Pipe sizing: The CIPHE loading units method

Frequency of use

When designing or installing hot and cold water pipework in non-residential buildings, it is recommended that the loading unit method within the CIPHE Plumbing Engineering Services Design Guideis used. The guide can be viewed online by members of the CIPHE at www.ciphe.org.uk/professional-members/publications.

The key difference between the CIPHE method and the two sizing methods demonstrated in the last two issues ofP&H Engineeringis that the CIPHE method gives the designer the choice of different frequency-of-use factors: low, medium and high. An example of high frequency of use is a theatre at peak times; an example of medium use is a standard office building. This article illustrates how frequency measures affect overall pipe size.


Origin of UK loading units

During the 1960s, a past president of the Institute of Plumbing (IOP) called Harry Howick created a loading unit system method which was derived from an idea developed in the USA based on the Hunter fixture unit. Roy B. Hunter authored a book called Methods of Estimating Loads in Plumbing Systems, which explains the original theory. Hunter’s method of estimating the load in a plumbing system is based upon assigning a discharge value to each plumbing fixture outlet when compared with a base appliance of 1 LU. The CIPHE design guide includes a table showing the base data for simultaneous demand (Table 14, not shown), which highlights a wash basin with a frequency of 1,200 seconds as the base appliance, with all other outlets being given a greater value. The data in this table was used to create the single probability graphs in the guide for both copper (figure 1, overleaf) and plastic that enables the user to convert the total LU of the appliances into the simultaneous design flow. This new method from the IOP was included in the 1965 version of the BS CP 310 standard, which was subsequently published in the design guide.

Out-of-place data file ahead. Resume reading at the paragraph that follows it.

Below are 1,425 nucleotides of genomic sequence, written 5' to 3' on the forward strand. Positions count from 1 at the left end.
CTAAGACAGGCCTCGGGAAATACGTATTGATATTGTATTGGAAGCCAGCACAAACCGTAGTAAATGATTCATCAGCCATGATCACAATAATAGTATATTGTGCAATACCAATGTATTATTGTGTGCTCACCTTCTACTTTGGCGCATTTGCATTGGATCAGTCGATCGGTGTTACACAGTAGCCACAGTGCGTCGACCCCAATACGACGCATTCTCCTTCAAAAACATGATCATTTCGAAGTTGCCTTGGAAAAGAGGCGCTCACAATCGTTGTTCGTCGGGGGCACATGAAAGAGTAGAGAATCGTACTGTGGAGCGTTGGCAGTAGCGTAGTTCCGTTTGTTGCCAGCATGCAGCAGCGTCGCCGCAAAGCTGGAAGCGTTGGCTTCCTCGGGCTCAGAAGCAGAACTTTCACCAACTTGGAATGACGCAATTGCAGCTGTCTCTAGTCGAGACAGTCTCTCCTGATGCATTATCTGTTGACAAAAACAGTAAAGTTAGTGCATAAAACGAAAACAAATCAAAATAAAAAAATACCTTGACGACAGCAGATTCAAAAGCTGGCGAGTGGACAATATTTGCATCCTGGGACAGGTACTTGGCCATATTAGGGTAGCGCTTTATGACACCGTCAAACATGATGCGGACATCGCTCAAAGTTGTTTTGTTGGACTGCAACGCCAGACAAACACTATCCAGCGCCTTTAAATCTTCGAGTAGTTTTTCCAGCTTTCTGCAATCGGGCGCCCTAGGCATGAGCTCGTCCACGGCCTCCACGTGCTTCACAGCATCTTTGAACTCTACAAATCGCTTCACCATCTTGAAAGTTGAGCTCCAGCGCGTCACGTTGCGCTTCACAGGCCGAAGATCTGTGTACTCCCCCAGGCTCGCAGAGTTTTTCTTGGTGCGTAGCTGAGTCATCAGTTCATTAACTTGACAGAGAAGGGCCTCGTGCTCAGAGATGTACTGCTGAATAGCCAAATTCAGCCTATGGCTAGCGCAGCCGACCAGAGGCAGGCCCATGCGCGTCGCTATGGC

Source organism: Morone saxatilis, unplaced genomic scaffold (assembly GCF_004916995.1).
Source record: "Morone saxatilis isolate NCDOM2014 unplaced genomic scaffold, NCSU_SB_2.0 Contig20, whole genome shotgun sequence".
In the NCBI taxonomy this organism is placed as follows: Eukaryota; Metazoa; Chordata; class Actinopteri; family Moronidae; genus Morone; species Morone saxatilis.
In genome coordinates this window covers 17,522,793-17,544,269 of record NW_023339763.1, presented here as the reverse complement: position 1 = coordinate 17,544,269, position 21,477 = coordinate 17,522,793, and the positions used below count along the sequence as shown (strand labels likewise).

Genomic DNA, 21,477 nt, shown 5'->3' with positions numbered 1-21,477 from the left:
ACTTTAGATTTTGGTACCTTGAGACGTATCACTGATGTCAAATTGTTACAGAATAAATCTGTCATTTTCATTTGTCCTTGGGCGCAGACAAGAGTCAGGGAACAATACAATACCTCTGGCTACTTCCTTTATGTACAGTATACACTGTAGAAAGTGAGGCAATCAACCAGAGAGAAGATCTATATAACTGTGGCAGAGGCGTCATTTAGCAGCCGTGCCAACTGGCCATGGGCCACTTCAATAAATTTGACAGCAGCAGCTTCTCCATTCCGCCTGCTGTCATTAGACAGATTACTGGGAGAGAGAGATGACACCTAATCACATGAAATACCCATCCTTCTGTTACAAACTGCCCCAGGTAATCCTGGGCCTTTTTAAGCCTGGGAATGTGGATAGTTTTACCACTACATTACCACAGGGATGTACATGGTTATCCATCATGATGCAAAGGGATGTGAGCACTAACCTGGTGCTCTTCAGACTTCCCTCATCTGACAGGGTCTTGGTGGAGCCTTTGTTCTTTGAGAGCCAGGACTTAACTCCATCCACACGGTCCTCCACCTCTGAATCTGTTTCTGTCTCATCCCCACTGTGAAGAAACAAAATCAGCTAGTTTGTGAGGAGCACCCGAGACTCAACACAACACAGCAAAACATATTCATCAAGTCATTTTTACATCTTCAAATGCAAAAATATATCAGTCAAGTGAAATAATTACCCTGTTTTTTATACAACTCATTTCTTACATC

Simultaneous demand

The simultaneous demand is the total number of appliances that are operating at any one time, which can be calculated using probability theory. The factors that have to be taken into account are: capacity of appliance in litres; draw-off flow rate in litres per second (l/s); draw-off period in seconds (time to fill appliance); and frequency of use. These factors differ for different buildings.

Gauging frequency of use

The frequency of use is the time difference between the use of the appliance. The CIPHE loading units method, which differs to BS EN 8558 and BS EN 805, is that you have the option to choose between low, medium and high use (figure 2). Low use is deemed to have a time difference of 1,200 seconds (20 minutes) between each use, compared to 10 minutes for medium and five minutes for high use. Low use occurs where there is a single person or small group; high use occurs at buildings such as theatres or buildings used for sports events.


Velocity and pressure loss

According to figure 4, when sizing the pipework, it is important to ensure that within any circulation areas, the water velocity does not exceed 1.5 m/s due to the risk of noise – however, according to the guide, erosion and corrosion can become a risk with velocities in excess of 2.5 m/s. In figure 3, taken from table 17 in the CIPHE design guide, it states the maximum pipework velocities for different locations. By contrast, pipework that is oversized, creating laminar flow regions, may create other water-related risks.